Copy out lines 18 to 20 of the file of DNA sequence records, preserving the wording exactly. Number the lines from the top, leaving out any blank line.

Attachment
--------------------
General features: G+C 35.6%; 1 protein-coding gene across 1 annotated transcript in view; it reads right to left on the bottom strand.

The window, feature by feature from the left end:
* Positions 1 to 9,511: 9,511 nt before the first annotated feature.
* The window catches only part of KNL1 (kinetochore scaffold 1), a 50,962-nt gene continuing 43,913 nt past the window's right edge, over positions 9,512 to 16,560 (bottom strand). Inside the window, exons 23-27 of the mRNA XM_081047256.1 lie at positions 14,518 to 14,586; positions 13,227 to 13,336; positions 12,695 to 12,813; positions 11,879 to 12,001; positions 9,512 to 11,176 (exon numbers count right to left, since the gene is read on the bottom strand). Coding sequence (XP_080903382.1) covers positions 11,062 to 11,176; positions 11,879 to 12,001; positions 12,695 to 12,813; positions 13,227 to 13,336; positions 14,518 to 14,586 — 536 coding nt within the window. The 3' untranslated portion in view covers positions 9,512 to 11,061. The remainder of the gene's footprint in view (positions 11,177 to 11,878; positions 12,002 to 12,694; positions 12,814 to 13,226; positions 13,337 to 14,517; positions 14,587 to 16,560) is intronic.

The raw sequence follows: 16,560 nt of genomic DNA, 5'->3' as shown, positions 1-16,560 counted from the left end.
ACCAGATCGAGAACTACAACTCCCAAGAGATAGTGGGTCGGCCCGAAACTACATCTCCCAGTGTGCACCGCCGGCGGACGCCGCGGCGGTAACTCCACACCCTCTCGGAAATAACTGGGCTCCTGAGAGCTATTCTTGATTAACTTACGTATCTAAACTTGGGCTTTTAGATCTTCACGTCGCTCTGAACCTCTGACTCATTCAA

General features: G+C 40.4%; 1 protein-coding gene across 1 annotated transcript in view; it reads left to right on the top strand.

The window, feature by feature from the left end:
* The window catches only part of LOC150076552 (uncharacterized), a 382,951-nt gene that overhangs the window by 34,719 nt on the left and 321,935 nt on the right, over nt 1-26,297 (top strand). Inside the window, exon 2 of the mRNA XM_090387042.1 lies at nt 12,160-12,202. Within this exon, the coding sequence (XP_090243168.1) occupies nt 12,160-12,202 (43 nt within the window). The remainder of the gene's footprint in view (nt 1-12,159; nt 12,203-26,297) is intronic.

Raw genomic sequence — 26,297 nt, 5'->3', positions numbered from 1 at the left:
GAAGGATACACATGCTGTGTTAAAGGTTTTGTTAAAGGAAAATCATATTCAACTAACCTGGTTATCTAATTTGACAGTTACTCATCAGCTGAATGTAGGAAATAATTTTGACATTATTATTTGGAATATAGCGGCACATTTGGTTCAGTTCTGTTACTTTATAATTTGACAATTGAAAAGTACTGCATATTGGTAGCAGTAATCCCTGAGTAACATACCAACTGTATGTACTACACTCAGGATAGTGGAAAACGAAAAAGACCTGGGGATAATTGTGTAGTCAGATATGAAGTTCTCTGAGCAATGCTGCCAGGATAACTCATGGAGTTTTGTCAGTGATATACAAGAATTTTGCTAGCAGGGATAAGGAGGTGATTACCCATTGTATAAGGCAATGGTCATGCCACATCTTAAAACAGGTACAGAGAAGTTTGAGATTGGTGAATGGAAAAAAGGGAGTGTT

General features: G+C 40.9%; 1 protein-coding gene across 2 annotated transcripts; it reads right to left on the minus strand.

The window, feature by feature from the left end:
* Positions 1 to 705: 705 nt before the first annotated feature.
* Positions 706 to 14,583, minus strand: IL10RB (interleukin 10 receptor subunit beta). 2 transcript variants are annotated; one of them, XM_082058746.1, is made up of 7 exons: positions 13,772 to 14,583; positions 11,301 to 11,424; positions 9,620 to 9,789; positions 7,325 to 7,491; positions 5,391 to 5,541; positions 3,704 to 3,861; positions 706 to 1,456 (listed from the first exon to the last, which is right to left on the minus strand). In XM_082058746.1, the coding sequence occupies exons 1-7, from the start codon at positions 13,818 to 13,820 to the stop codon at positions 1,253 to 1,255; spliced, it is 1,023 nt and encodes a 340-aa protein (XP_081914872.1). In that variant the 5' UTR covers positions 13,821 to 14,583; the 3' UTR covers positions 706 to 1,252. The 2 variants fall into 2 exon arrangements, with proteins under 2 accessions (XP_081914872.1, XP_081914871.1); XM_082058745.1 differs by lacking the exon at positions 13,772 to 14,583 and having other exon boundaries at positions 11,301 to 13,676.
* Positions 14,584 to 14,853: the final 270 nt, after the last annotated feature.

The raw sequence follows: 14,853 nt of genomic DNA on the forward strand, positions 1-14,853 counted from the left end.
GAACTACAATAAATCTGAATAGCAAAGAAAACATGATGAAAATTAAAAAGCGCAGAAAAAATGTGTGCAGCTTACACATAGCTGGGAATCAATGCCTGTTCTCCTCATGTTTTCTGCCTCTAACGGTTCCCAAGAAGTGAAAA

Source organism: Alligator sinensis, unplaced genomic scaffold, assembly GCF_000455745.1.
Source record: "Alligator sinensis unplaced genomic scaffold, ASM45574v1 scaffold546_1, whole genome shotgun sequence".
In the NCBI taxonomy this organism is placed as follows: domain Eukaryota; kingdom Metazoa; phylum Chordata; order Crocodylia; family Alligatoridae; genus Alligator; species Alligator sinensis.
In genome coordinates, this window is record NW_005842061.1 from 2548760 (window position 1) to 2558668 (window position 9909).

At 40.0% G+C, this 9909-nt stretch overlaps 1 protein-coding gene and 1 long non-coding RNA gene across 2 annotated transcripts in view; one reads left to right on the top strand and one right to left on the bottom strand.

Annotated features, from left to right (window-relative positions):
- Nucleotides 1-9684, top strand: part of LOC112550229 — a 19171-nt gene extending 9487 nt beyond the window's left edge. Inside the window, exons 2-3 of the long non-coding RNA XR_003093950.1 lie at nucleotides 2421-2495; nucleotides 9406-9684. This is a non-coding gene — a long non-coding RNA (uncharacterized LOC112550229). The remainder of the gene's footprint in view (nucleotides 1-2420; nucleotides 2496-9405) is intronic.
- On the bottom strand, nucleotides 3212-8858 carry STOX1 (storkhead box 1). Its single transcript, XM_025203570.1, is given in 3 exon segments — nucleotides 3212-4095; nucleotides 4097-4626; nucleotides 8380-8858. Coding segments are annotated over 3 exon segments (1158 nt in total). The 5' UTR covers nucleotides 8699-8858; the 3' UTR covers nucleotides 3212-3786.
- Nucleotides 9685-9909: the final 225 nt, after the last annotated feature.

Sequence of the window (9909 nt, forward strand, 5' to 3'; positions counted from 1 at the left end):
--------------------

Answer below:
GAACTACAATAAATCTGAATAGCAAAGAAAACATGATGAAAATTAAAAAGCGCAGAAAAAATGTGTGCAGCTTACACATAGCTGGGAATCAATGCCTGTTCTCCTCATGTTTTCTGCCTCTAACGGTTCCCAAGAAGTGAAAA

Source organism: Alligator sinensis, unplaced genomic scaffold, assembly GCF_000455745.1.
Source record: "Alligator sinensis unplaced genomic scaffold, ASM45574v1 scaffold546_1, whole genome shotgun sequence".